Specially trained ‘recovery’ officers from North Wales Police and Mountain Rescue Teams are still being hampered by both weather and terrain as they painstakingly recover the bodies of those who lost their lives in Wednesday’s helicopter crash in the Rhinog Mountains in Snowdonia National Park.
[icon name=”caret-right” class=”” unprefixed_class=””] Access is only possible on foot
[icon name=”caret-right” class=”” unprefixed_class=””] Crash site is a 4 km / 2 hours walk
[icon name=”caret-right” class=”” unprefixed_class=””] Site is 700m above sea level
[icon name=”caret-right” class=”” unprefixed_class=””] Teams are utterly determined and focused
Chief Inspector Richie Green North Wales Police whose policing territory includes the Rhinog Mountains said
“The location of the crash site is both remote and treacherous. Access is only possible on foot, the site being approximately 4 km or 2 hours walk over very challenging terrain, from the last discernible road and access to this road is only possible with a 4×4 vehicle.
The site itself, and access to it, is precarious, on a steep slope and covered in heather, lichen and moss which after the recent heavy rain is making just standing upright difficult.
At over 700m above sea level just getting to the site involves a degree of ‘scrambling’. Weather is unfortunately worsening making the task of getting both personnel and their equipment there alone very difficult and potentially dangerous.
That said both Police and Mountain Rescue Teams are utterly determined and focused in recovering all those lost as quickly and as sensitively as possible so they can be reunited with their families.
This process, even in perfect conditions is still delicate and methodical as we search for any evidence that could help explain the cause of the crash.
Over 80 personnel from local & RAF Mountain Rescue Teams, AAIB investigators, HM Coastguard and Police are involved and at this time the safe, sensitive and prompt recovery of all those lost is our priority.”
The families of the five people on board the aircraft are being supported by specialist Police Family Liaison officers from Thames Valley Police but formal identification has yet to take place. Our thoughts and condolences remain with them.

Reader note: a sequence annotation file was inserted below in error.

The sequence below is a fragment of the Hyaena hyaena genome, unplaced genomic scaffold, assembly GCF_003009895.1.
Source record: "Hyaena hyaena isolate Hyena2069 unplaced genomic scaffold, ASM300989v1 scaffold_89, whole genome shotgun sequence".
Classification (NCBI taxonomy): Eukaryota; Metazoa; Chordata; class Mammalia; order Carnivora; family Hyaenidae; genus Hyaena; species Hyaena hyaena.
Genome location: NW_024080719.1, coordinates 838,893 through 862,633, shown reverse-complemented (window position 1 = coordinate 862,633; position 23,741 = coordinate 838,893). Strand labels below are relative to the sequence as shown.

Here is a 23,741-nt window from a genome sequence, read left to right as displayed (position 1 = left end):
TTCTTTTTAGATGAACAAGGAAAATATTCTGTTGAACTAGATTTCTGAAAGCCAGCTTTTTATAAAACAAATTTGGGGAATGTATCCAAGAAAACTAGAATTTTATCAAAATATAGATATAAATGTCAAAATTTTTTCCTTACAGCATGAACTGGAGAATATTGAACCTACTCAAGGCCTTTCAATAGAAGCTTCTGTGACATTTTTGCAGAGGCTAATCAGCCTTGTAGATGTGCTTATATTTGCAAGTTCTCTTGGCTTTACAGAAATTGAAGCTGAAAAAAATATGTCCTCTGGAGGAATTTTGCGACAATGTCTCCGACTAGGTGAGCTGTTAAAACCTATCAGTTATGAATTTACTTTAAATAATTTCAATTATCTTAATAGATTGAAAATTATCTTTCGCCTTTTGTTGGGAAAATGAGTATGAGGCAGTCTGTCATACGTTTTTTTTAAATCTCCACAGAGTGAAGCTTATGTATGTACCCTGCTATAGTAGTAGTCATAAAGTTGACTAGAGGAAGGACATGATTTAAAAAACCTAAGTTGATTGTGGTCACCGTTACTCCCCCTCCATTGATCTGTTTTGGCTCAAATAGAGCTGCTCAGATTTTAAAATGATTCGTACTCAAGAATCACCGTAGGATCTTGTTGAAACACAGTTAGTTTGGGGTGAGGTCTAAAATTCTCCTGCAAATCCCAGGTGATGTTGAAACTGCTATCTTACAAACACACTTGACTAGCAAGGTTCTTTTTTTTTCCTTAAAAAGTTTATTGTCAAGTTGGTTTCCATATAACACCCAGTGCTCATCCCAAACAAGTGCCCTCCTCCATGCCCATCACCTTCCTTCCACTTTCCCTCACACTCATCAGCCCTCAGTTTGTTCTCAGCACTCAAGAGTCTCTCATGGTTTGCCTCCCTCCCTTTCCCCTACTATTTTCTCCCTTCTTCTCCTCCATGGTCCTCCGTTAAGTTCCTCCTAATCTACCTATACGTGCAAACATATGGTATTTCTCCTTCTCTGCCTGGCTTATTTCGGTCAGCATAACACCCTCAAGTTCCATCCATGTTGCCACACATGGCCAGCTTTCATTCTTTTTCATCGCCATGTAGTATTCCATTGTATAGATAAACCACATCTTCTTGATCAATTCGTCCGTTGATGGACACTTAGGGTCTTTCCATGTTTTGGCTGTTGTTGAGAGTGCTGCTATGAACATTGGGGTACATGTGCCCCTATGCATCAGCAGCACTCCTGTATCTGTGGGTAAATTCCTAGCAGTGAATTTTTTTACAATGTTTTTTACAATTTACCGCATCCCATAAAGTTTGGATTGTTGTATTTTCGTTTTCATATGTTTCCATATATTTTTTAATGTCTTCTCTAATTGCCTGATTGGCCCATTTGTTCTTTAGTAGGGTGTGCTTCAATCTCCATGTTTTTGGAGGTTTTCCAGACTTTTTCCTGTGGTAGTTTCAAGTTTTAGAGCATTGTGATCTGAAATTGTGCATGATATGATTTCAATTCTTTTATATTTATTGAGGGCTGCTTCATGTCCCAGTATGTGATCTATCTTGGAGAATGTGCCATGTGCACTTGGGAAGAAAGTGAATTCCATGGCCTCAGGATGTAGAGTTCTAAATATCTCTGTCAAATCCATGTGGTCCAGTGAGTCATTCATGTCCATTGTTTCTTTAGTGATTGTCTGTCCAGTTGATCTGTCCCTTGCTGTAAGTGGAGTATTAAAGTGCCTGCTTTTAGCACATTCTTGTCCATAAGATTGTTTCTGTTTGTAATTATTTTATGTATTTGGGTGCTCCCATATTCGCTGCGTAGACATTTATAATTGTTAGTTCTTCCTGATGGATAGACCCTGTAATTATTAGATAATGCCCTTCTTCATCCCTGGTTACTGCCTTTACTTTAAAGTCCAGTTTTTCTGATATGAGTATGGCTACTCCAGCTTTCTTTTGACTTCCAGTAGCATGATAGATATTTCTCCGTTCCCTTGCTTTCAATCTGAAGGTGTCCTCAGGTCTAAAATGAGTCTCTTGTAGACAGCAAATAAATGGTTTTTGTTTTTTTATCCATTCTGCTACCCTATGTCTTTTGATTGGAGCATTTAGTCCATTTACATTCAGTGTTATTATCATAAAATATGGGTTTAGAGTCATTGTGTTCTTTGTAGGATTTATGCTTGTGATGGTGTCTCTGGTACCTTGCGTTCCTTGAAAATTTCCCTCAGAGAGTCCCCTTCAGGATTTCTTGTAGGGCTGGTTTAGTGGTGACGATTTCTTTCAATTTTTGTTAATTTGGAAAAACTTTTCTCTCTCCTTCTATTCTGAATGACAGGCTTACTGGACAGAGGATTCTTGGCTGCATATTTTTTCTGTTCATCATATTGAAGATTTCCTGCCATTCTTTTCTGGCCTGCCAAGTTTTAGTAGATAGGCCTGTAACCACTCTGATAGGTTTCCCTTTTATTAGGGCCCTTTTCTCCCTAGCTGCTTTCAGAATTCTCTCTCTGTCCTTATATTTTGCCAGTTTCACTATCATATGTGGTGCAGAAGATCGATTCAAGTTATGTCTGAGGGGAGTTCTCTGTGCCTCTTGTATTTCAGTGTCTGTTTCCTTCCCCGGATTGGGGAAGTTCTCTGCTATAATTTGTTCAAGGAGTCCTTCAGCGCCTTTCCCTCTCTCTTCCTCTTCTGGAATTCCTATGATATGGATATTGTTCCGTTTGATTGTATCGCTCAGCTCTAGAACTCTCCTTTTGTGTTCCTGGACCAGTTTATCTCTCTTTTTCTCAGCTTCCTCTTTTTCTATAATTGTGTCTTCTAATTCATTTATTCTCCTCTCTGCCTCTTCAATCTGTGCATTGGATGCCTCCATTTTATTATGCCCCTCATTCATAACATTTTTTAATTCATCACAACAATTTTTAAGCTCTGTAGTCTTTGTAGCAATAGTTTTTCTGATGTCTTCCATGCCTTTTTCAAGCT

I’d like to pass on our thinks to the local communities for their continued support and patience and to those who have phoned the Police with information.
We are also hugely indebted for the continued commitment and professionalism of the volunteer Mountain Rescue Teams and Police personnel who are operating in very difficult and distressing conditions.
I’d also like to thank the media and greater community’s respect to the family’s and emergency services in refraining from visiting the area which allows our personnel easier access.
The temporary exclusion zone over the crash site with a height of 5500 foot above sea level and a 5 nautical mile radius remains in place”
Phil Benbow, Chairman of the North Wales Mountain Rescue Association who is assisting with the operation, said:
“Trained, experienced mountain rescue personnel are finding the terrain difficult and challenging. There are no footpaths and the ground underfoot is treacherous in places even for the most experienced however we are all unwavering in our determination to assist reunite the families with those who lost their lives.”
A joint investigation led by the AAIB (Air Accident Investigation Branch) is underway and investigators are at the scene to assist forensic recovery of the aircraft.
As part of the investigation North Wales Police are appealing to anyone who was in the Rhinog Mountains area of Snowdonia between 12 noon and 1pm on Wednesday 29th March and may have heard or seen the helicopter to contact them via the live web chathttp://www.north-wales.police.uk/contact/chat-support.aspx or by phoning 101.”